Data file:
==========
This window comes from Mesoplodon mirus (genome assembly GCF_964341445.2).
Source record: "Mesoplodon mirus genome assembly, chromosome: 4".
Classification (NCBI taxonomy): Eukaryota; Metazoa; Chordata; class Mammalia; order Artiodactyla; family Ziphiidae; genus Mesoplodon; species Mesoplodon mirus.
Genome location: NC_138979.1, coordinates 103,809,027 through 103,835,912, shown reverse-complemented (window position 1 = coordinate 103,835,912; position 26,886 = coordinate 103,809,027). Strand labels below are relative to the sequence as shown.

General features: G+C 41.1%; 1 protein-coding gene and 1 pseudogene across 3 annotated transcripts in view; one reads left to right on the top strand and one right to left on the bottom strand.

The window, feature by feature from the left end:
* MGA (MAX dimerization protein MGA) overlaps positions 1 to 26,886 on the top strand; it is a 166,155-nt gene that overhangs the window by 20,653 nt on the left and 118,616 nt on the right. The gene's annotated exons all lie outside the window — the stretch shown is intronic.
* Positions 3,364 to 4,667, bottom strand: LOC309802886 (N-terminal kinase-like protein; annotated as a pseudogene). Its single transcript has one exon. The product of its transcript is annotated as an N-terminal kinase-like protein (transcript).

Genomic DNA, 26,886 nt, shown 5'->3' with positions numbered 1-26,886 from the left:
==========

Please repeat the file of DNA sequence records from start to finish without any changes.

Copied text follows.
This window comes from Mesoplodon mirus (genome assembly GCF_964341445.2).
Source record: "Mesoplodon mirus genome assembly, chromosome: 4".
Classification (NCBI taxonomy): Eukaryota; Metazoa; Chordata; class Mammalia; order Artiodactyla; family Ziphiidae; genus Mesoplodon; species Mesoplodon mirus.
Genome location: NC_138979.1, coordinates 103,809,027 through 103,835,912, shown reverse-complemented (window position 1 = coordinate 103,835,912; position 26,886 = coordinate 103,809,027). Strand labels below are relative to the sequence as shown.

General features: G+C 41.1%; 1 protein-coding gene and 1 pseudogene across 3 annotated transcripts in view; one reads left to right on the top strand and one right to left on the bottom strand.

The window, feature by feature from the left end:
* MGA (MAX dimerization protein MGA) overlaps positions 1 to 26,886 on the top strand; it is a 166,155-nt gene that overhangs the window by 20,653 nt on the left and 118,616 nt on the right. The gene's annotated exons all lie outside the window — the stretch shown is intronic.
* Positions 3,364 to 4,667, bottom strand: LOC309802886 (N-terminal kinase-like protein; annotated as a pseudogene). Its single transcript has one exon. The product of its transcript is annotated as an N-terminal kinase-like protein (transcript).

Genomic DNA, 26,886 nt, shown 5'->3' with positions numbered 1-26,886 from the left: